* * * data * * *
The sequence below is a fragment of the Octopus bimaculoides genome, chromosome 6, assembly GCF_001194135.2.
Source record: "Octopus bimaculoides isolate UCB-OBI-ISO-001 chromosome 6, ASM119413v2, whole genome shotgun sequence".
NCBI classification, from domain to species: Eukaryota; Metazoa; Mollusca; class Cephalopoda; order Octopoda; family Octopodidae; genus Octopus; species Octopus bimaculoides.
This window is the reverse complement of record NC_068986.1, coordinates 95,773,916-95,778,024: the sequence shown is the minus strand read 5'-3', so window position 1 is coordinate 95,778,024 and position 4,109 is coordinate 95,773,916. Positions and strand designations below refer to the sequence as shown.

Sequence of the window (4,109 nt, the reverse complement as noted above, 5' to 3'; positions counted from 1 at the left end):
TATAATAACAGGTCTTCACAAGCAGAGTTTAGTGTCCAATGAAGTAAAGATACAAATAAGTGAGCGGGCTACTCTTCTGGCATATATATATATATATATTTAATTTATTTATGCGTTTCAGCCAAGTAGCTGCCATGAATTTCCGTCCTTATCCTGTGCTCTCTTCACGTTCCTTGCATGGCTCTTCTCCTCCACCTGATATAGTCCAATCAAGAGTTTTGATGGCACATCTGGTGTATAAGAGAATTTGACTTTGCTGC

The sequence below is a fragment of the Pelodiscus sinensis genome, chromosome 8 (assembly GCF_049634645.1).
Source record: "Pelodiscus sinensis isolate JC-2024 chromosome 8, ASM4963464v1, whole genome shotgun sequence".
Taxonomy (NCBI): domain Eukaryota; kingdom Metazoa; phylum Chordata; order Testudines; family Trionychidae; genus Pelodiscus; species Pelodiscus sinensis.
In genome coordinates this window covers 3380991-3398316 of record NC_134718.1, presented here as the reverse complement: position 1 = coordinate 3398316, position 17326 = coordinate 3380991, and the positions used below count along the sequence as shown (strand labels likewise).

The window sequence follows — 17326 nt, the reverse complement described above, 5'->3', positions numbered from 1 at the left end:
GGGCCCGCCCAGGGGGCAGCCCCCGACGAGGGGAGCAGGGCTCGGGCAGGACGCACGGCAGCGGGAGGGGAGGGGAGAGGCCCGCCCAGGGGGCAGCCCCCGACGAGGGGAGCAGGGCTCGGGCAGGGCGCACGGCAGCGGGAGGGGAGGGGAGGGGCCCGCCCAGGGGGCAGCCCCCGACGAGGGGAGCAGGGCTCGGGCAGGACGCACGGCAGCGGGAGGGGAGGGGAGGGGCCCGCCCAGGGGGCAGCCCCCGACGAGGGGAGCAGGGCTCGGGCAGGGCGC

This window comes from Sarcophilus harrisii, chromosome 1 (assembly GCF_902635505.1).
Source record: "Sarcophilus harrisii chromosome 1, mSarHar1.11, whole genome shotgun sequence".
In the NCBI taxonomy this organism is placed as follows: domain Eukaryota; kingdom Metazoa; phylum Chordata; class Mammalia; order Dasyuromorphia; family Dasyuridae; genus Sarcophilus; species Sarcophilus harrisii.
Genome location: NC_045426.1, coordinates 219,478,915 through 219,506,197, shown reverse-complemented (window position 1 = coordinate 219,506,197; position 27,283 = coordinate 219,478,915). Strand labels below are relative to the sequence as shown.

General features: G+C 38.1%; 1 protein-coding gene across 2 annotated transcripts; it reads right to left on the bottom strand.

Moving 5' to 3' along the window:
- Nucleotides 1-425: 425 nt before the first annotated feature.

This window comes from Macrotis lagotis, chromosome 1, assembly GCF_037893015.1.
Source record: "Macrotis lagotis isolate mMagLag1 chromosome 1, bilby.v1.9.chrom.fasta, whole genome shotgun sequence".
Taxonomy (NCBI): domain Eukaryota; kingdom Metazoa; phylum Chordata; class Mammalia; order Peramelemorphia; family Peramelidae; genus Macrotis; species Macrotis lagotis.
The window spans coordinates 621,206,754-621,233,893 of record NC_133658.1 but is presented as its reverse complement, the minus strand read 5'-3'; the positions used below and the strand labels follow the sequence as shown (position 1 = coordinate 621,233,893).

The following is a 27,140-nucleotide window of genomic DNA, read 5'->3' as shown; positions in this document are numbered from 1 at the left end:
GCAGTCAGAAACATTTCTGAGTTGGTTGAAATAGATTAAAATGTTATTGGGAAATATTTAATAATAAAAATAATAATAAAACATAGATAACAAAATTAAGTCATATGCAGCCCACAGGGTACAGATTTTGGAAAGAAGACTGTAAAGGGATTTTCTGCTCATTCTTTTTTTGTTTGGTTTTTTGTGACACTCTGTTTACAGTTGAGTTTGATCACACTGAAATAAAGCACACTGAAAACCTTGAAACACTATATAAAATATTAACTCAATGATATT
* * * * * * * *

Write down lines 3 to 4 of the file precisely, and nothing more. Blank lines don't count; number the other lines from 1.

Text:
NCBI classification, from domain to species: Eukaryota; Metazoa; Mollusca; class Cephalopoda; order Octopoda; family Octopodidae; genus Octopus; species Octopus bimaculoides.
This window is the reverse complement of record NC_068986.1, coordinates 95,773,916-95,778,024: the sequence shown is the minus strand read 5'-3', so window position 1 is coordinate 95,778,024 and position 4,109 is coordinate 95,773,916. Positions and strand designations below refer to the sequence as shown.